Therapies for Oppositional Defiant Disorder depend on family characteristics

ODD StudiesApril 5, 2008 —Oppositional Defiant Disorder (ODD) is the most common psychiatric disorder among preschool children, and sometimes leads to conduct disorder. Relatively few preschool children with ODD are treated in the mental health service system, and the need to extend treatment services to other settings is increasingly being recognized.

In two studies to be published in the Journal of Pediatric Psychology, John V. Lavigne, PhD, and colleagues tested two types of therapies for ODD in 24 primary care clinics, among the parents of 117 preschool children: minimal intervention bibliotherapy treatment (MIT), or a 12-session parenting program led by a nurse or psychologist. The team found that MIT was as successful as therapist-led treatment unless parents attend a significant number of sessions. Treatment success depends on degree of pre-treatment dysfunction, gender of the child and other factors. More initial total life stress, parenting distress, internalizing problems, functional impairment, and difficult temperament are associated with more improvement. Girls did better than boys in the nurse-led group, while boys did better following MIT. Less well-educated mothers treated by psychologists showed the greatest change. These studies may help determine which treatment for ODD is appropriate depending on family characteristics.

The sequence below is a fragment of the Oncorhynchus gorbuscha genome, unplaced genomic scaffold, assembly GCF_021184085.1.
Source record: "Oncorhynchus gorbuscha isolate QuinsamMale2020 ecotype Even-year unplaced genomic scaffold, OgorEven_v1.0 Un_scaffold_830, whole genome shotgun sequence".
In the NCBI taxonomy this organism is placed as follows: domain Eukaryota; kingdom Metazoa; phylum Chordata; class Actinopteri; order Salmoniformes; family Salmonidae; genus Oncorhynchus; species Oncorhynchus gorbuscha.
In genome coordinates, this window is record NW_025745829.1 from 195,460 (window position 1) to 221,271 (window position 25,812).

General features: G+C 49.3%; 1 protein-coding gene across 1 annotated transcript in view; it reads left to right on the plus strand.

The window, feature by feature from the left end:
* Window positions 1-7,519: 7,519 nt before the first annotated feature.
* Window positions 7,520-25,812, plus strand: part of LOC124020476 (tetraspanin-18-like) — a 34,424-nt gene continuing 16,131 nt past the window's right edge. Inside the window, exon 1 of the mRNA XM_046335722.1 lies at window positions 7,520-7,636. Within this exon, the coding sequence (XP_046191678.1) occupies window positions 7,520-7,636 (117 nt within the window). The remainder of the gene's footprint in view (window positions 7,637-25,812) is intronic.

Dr. Lavigne is Professor in the Department of Psychiatry and Behavioral Services at Northwestern University's Feinberg School of Medicine, and Chief Psychologist in the Department of Child and Adolescent Psychiatry at Children's Memorial Hospital. The studies were conducted with the Pediatric Practice Research Group (PPRG) of the Mary Ann & J. Milburn Smith Child Health Research Program of Children's Memorial Research Center. PPRG is dedicated to understanding and promoting optimal child health and function through practice-based research in the primary care setting. These studies were supported by a National Institute of Mental Health grant.

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